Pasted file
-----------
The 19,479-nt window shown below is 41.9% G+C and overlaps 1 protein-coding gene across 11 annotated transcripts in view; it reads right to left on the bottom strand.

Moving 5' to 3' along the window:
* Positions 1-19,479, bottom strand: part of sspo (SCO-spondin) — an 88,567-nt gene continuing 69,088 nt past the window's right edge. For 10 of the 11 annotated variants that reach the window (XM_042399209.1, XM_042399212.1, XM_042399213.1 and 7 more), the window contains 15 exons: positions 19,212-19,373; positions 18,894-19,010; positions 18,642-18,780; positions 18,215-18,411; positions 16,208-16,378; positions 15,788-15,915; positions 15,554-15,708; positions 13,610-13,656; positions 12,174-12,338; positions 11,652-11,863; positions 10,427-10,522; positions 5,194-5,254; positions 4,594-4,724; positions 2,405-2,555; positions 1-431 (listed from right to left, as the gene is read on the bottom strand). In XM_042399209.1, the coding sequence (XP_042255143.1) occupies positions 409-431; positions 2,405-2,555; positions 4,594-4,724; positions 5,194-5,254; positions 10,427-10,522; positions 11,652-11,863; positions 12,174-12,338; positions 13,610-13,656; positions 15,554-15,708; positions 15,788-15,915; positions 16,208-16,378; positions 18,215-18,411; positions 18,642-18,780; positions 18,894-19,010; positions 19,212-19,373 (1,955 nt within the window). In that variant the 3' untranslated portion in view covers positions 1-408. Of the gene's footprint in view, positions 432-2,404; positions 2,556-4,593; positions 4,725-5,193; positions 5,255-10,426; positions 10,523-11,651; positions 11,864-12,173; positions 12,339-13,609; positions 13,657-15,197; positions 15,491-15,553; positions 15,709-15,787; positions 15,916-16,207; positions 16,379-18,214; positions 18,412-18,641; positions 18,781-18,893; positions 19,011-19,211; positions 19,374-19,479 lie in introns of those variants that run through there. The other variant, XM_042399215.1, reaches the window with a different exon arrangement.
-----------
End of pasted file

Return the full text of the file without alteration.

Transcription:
The 19,479-nt window shown below is 41.9% G+C and overlaps 1 protein-coding gene across 11 annotated transcripts in view; it reads right to left on the bottom strand.

Moving 5' to 3' along the window:
* Positions 1-19,479, bottom strand: part of sspo (SCO-spondin) — an 88,567-nt gene continuing 69,088 nt past the window's right edge. For 10 of the 11 annotated variants that reach the window (XM_042399209.1, XM_042399212.1, XM_042399213.1 and 7 more), the window contains 15 exons: positions 19,212-19,373; positions 18,894-19,010; positions 18,642-18,780; positions 18,215-18,411; positions 16,208-16,378; positions 15,788-15,915; positions 15,554-15,708; positions 13,610-13,656; positions 12,174-12,338; positions 11,652-11,863; positions 10,427-10,522; positions 5,194-5,254; positions 4,594-4,724; positions 2,405-2,555; positions 1-431 (listed from right to left, as the gene is read on the bottom strand). In XM_042399209.1, the coding sequence (XP_042255143.1) occupies positions 409-431; positions 2,405-2,555; positions 4,594-4,724; positions 5,194-5,254; positions 10,427-10,522; positions 11,652-11,863; positions 12,174-12,338; positions 13,610-13,656; positions 15,554-15,708; positions 15,788-15,915; positions 16,208-16,378; positions 18,215-18,411; positions 18,642-18,780; positions 18,894-19,010; positions 19,212-19,373 (1,955 nt within the window). In that variant the 3' untranslated portion in view covers positions 1-408. Of the gene's footprint in view, positions 432-2,404; positions 2,556-4,593; positions 4,725-5,193; positions 5,255-10,426; positions 10,523-11,651; positions 11,864-12,173; positions 12,339-13,609; positions 13,657-15,197; positions 15,491-15,553; positions 15,709-15,787; positions 15,916-16,207; positions 16,379-18,214; positions 18,412-18,641; positions 18,781-18,893; positions 19,011-19,211; positions 19,374-19,479 lie in introns of those variants that run through there. The other variant, XM_042399215.1, reaches the window with a different exon arrangement.